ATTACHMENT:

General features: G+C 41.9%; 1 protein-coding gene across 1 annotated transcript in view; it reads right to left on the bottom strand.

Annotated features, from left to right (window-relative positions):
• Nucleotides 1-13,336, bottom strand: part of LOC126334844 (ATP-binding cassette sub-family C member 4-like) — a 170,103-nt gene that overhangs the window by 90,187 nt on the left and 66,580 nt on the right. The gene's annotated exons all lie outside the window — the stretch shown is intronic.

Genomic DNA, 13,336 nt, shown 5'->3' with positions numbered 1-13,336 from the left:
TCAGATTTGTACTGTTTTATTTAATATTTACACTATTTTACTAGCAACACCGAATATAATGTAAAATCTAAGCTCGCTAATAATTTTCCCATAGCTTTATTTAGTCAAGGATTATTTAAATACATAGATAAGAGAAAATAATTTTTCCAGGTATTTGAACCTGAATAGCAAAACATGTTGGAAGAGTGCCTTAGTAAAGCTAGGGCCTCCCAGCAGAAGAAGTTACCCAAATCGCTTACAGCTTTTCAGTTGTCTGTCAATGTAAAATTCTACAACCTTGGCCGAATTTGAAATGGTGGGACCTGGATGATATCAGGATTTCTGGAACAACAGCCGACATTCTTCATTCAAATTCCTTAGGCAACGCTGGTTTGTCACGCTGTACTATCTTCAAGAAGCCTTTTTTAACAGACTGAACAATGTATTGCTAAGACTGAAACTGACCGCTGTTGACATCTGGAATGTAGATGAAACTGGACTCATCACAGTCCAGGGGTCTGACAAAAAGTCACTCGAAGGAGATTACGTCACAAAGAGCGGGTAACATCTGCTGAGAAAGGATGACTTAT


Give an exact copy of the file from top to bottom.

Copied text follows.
General features: G+C 41.9%; 1 protein-coding gene across 1 annotated transcript in view; it reads right to left on the bottom strand.

Annotated features, from left to right (window-relative positions):
• Nucleotides 1-13,336, bottom strand: part of LOC126334844 (ATP-binding cassette sub-family C member 4-like) — a 170,103-nt gene that overhangs the window by 90,187 nt on the left and 66,580 nt on the right. The gene's annotated exons all lie outside the window — the stretch shown is intronic.

Genomic DNA, 13,336 nt, shown 5'->3' with positions numbered 1-13,336 from the left:
TCAGATTTGTACTGTTTTATTTAATATTTACACTATTTTACTAGCAACACCGAATATAATGTAAAATCTAAGCTCGCTAATAATTTTCCCATAGCTTTATTTAGTCAAGGATTATTTAAATACATAGATAAGAGAAAATAATTTTTCCAGGTATTTGAACCTGAATAGCAAAACATGTTGGAAGAGTGCCTTAGTAAAGCTAGGGCCTCCCAGCAGAAGAAGTTACCCAAATCGCTTACAGCTTTTCAGTTGTCTGTCAATGTAAAATTCTACAACCTTGGCCGAATTTGAAATGGTGGGACCTGGATGATATCAGGATTTCTGGAACAACAGCCGACATTCTTCATTCAAATTCCTTAGGCAACGCTGGTTTGTCACGCTGTACTATCTTCAAGAAGCCTTTTTTAACAGACTGAACAATGTATTGCTAAGACTGAAACTGACCGCTGTTGACATCTGGAATGTAGATGAAACTGGACTCATCACAGTCCAGGGGTCTGACAAAAAGTCACTCGAAGGAGATTACGTCACAAAGAGCGGGTAACATCTGCTGAGAAAGGATGACTTAT